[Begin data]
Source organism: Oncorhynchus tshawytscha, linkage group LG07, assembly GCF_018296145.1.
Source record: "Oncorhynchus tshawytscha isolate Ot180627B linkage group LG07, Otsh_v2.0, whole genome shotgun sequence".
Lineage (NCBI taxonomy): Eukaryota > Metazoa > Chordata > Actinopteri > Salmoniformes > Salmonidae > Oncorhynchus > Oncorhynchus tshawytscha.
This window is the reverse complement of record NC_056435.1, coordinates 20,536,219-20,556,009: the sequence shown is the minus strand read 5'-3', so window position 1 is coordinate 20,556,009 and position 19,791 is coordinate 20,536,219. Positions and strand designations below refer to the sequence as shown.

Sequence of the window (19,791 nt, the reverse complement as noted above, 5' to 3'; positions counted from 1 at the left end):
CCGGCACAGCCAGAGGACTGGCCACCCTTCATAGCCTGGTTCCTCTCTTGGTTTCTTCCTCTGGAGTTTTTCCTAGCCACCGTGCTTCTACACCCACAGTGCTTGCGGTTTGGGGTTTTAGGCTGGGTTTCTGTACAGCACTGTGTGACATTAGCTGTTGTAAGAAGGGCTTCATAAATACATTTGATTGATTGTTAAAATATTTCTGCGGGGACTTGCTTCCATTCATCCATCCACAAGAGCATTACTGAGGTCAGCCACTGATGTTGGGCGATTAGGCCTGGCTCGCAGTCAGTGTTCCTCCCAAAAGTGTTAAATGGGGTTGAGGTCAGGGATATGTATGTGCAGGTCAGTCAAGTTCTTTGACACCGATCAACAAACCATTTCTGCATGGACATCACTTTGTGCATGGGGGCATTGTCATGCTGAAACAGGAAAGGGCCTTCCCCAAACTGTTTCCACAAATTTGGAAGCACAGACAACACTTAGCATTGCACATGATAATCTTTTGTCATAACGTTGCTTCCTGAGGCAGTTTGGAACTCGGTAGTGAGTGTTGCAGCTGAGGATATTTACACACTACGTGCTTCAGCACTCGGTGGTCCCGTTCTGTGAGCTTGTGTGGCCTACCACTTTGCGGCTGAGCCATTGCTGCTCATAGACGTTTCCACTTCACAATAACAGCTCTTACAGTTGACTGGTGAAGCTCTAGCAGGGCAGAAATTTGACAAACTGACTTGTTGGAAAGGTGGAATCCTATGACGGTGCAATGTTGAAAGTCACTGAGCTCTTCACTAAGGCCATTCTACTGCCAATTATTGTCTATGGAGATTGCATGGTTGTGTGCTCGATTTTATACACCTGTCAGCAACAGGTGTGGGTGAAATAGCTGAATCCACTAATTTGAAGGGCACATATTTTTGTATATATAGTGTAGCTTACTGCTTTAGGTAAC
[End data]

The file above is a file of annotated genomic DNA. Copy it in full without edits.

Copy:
Source organism: Oncorhynchus tshawytscha, linkage group LG07, assembly GCF_018296145.1.
Source record: "Oncorhynchus tshawytscha isolate Ot180627B linkage group LG07, Otsh_v2.0, whole genome shotgun sequence".
Lineage (NCBI taxonomy): Eukaryota > Metazoa > Chordata > Actinopteri > Salmoniformes > Salmonidae > Oncorhynchus > Oncorhynchus tshawytscha.
This window is the reverse complement of record NC_056435.1, coordinates 20,536,219-20,556,009: the sequence shown is the minus strand read 5'-3', so window position 1 is coordinate 20,556,009 and position 19,791 is coordinate 20,536,219. Positions and strand designations below refer to the sequence as shown.

Sequence of the window (19,791 nt, the reverse complement as noted above, 5' to 3'; positions counted from 1 at the left end):
CCGGCACAGCCAGAGGACTGGCCACCCTTCATAGCCTGGTTCCTCTCTTGGTTTCTTCCTCTGGAGTTTTTCCTAGCCACCGTGCTTCTACACCCACAGTGCTTGCGGTTTGGGGTTTTAGGCTGGGTTTCTGTACAGCACTGTGTGACATTAGCTGTTGTAAGAAGGGCTTCATAAATACATTTGATTGATTGTTAAAATATTTCTGCGGGGACTTGCTTCCATTCATCCATCCACAAGAGCATTACTGAGGTCAGCCACTGATGTTGGGCGATTAGGCCTGGCTCGCAGTCAGTGTTCCTCCCAAAAGTGTTAAATGGGGTTGAGGTCAGGGATATGTATGTGCAGGTCAGTCAAGTTCTTTGACACCGATCAACAAACCATTTCTGCATGGACATCACTTTGTGCATGGGGGCATTGTCATGCTGAAACAGGAAAGGGCCTTCCCCAAACTGTTTCCACAAATTTGGAAGCACAGACAACACTTAGCATTGCACATGATAATCTTTTGTCATAACGTTGCTTCCTGAGGCAGTTTGGAACTCGGTAGTGAGTGTTGCAGCTGAGGATATTTACACACTACGTGCTTCAGCACTCGGTGGTCCCGTTCTGTGAGCTTGTGTGGCCTACCACTTTGCGGCTGAGCCATTGCTGCTCATAGACGTTTCCACTTCACAATAACAGCTCTTACAGTTGACTGGTGAAGCTCTAGCAGGGCAGAAATTTGACAAACTGACTTGTTGGAAAGGTGGAATCCTATGACGGTGCAATGTTGAAAGTCACTGAGCTCTTCACTAAGGCCATTCTACTGCCAATTATTGTCTATGGAGATTGCATGGTTGTGTGCTCGATTTTATACACCTGTCAGCAACAGGTGTGGGTGAAATAGCTGAATCCACTAATTTGAAGGGCACATATTTTTGTATATATAGTGTAGCTTACTGCTTTAGGTAAC